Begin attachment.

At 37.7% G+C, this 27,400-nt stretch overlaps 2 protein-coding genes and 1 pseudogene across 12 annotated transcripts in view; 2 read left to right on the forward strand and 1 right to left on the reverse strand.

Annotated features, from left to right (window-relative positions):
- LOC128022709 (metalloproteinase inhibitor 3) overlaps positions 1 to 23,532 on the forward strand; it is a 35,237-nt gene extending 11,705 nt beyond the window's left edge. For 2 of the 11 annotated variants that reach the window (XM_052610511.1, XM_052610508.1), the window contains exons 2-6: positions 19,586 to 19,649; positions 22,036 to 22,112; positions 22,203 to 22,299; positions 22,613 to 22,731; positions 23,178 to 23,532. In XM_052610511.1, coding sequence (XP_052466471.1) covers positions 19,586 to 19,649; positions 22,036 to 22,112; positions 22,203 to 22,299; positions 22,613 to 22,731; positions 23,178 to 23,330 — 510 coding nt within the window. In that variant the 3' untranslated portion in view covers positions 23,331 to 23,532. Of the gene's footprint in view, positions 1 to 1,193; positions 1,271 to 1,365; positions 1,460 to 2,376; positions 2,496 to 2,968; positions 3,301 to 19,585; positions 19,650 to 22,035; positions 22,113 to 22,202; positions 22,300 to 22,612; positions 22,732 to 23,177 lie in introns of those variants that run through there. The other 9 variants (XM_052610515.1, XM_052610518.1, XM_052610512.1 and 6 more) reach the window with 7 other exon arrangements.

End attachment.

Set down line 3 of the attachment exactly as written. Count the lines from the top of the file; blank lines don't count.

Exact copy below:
- LOC128022709 (metalloproteinase inhibitor 3) overlaps positions 1 to 23,532 on the forward strand; it is a 35,237-nt gene extending 11,705 nt beyond the window's left edge. For 2 of the 11 annotated variants that reach the window (XM_052610511.1, XM_052610508.1), the window contains exons 2-6: positions 19,586 to 19,649; positions 22,036 to 22,112; positions 22,203 to 22,299; positions 22,613 to 22,731; positions 23,178 to 23,532. In XM_052610511.1, coding sequence (XP_052466471.1) covers positions 19,586 to 19,649; positions 22,036 to 22,112; positions 22,203 to 22,299; positions 22,613 to 22,731; positions 23,178 to 23,330 — 510 coding nt within the window. In that variant the 3' untranslated portion in view covers positions 23,331 to 23,532. Of the gene's footprint in view, positions 1 to 1,193; positions 1,271 to 1,365; positions 1,460 to 2,376; positions 2,496 to 2,968; positions 3,301 to 19,585; positions 19,650 to 22,035; positions 22,113 to 22,202; positions 22,300 to 22,612; positions 22,732 to 23,177 lie in introns of those variants that run through there. The other 9 variants (XM_052610515.1, XM_052610518.1, XM_052610512.1 and 6 more) reach the window with 7 other exon arrangements.